ACS to Submit Evidence to Inquiry on Bottle Recycling

The Environmental Audit Committee has relaunched its inquiry into disposable coffee cups and plastic bottles, looking at ways to reduce the level of waste created by those products. 

ACS has reiterated its concerns about a possible deposit return scheme for bottles and cans, outlining the problems that a scheme would cause for retailers and urging the Government to focus on effective measures to increase recycling rates.

ACS chief executive James Lowman said: “Our view remains that DRS would impose massive unnecessary time and cost burdens on retailers operating from small premises. We will be submitting evidence to the Committee, urging them to focus on recycling measures that are effective, popular with the public and don’t add costs to small shops, such as improving the existing kerbside recycling schemes.”

The Committee, which is taking written submissions until 29 September, is looking at the following issues around solutions for recycling bottles and cups: 

  • What initiatives could be utilised to reduce coffee cup and plastic bottle waste or to lessen the impact of this waste? In particular what are the opportunities and risks associated with:
    — Incentives to encourage the use of re-usable alternatives for these products.
    — Charge, taxes, deposits or levies on the use of these products.
  • How can we encourage households, businesses, food and drink outlets, and offices to change behaviours or introduce policies to reduce their coffee cup and plastic bottle waste?
  • How are other countries working to reduce coffee cup and plastic bottle waste? What examples of best practice are there that the UK could learn from?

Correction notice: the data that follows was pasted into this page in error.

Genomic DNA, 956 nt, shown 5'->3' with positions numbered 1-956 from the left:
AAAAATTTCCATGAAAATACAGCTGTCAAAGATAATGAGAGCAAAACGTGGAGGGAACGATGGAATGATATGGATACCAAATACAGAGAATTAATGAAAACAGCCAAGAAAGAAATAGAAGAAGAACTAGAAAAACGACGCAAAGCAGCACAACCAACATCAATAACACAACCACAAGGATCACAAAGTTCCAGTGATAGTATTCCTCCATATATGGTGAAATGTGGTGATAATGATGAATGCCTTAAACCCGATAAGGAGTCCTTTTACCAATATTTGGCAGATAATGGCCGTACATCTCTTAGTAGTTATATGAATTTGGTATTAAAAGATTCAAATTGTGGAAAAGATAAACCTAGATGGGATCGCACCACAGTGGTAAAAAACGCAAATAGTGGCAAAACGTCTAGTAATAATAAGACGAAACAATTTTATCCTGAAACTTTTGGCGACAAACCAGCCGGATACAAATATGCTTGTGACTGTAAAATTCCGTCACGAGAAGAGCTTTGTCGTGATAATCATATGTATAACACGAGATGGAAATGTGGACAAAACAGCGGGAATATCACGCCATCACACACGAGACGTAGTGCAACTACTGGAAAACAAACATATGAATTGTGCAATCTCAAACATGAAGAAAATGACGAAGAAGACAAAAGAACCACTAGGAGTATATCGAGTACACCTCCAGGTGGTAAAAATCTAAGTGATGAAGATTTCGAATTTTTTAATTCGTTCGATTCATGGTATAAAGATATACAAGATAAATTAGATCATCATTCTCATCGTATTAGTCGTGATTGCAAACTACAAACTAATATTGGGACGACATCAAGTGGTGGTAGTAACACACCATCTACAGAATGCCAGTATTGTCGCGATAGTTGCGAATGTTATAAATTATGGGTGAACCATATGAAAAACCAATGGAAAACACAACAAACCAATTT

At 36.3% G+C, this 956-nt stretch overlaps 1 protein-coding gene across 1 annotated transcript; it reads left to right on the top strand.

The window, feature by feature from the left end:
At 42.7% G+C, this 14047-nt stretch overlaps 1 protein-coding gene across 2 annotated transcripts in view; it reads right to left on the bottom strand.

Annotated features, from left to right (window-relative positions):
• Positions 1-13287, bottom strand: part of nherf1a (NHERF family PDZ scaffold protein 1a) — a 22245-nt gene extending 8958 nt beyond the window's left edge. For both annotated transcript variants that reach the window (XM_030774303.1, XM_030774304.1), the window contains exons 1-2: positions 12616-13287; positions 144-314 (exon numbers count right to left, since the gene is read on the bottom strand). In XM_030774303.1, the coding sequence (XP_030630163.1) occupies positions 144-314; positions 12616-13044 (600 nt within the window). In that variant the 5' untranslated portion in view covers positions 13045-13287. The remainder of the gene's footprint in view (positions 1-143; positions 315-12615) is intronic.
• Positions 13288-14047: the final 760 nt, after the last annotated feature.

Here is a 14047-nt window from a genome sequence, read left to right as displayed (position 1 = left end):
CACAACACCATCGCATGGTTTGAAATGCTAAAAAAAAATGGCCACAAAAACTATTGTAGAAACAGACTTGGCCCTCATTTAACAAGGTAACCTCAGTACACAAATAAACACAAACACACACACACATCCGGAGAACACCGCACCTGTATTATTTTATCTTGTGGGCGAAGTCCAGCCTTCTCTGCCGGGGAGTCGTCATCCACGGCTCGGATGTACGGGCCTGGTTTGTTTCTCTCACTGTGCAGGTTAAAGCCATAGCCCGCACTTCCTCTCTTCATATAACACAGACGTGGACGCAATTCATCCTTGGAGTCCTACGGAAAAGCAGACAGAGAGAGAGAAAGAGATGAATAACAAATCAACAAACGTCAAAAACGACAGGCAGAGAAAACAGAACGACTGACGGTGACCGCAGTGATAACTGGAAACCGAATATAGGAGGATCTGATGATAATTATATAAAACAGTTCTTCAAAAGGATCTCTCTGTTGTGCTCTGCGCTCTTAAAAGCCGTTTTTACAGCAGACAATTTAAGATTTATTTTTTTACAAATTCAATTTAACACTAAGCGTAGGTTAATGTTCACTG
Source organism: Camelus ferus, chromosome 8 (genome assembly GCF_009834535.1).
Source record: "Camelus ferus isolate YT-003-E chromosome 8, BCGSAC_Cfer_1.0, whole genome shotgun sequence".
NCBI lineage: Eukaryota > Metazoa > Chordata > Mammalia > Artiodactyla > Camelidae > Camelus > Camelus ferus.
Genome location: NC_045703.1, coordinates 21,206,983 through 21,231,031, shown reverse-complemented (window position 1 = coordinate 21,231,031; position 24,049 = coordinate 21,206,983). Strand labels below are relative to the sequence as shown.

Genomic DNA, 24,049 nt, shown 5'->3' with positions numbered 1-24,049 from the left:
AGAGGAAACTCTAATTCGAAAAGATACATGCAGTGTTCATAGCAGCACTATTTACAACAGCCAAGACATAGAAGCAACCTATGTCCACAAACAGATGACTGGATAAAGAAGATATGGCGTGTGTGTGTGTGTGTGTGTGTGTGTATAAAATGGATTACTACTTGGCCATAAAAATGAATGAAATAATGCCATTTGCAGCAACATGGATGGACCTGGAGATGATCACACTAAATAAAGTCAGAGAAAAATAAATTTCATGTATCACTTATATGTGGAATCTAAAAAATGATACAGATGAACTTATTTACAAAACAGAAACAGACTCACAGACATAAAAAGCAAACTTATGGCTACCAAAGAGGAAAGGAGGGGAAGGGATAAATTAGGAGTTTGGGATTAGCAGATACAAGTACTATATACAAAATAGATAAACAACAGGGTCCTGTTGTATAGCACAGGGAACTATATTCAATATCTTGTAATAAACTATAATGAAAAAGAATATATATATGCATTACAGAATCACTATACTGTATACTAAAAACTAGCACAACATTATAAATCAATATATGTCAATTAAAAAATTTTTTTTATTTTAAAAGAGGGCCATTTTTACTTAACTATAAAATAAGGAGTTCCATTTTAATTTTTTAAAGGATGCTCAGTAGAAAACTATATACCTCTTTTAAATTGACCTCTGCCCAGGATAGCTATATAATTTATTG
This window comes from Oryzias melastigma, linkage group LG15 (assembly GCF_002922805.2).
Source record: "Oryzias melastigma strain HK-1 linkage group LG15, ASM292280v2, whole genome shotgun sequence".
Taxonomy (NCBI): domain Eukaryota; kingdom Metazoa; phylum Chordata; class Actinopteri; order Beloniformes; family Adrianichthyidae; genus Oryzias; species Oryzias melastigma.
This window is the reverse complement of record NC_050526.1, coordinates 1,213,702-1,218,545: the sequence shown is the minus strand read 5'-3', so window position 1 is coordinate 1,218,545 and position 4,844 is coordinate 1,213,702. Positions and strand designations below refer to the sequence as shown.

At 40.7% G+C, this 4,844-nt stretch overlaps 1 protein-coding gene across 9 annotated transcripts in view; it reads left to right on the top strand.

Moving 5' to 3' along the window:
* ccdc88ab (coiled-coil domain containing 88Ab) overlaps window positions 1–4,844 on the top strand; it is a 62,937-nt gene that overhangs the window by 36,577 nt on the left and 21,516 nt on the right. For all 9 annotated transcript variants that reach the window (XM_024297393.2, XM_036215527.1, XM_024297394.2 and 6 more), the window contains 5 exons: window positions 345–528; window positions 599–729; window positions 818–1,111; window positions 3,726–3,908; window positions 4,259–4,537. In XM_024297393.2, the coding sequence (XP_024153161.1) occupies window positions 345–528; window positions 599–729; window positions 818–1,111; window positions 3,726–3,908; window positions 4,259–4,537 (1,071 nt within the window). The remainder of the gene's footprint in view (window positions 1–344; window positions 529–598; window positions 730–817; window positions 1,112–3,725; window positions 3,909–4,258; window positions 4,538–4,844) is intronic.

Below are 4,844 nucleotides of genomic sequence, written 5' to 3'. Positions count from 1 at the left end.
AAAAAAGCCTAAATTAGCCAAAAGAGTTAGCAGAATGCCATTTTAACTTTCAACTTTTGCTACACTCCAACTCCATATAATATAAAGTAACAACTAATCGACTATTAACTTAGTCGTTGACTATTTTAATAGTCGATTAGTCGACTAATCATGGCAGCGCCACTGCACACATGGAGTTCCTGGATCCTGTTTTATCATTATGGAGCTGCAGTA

A survey of 1,210 UK retailers found that 71% thought a Deposit Return scheme would be impractical to implement due to the space required in store. A survey of 2,000 consumers across the UK found that 70% preferred to use kerbside household recycling facilities over a deposit return system for bottles and cans.

In the same survey, the top three reasons given for why consumers would recycle more were:

  • If more packaging was recyclable (37%)
  • If packaging was more clearly labelled as recyclable (35%) and
  • If household recycling collections took a greater range of recyclable goods (29%)

In May, the Environmental, Climate Change and Land Reform Committee in the Scottish Parliament published a report on the viability of deposit returns, recognising that one of the central barriers to a scheme is the ‘lack of space for DRS collection facilities in smaller shops or independent retailers’.

ACS will be submitting further evidence to the Environmental Audit Committee inquiry in due course. More information about the inquiry is available here:

This entry was posted by Chris on Thu, 14/09/2017 - 16:45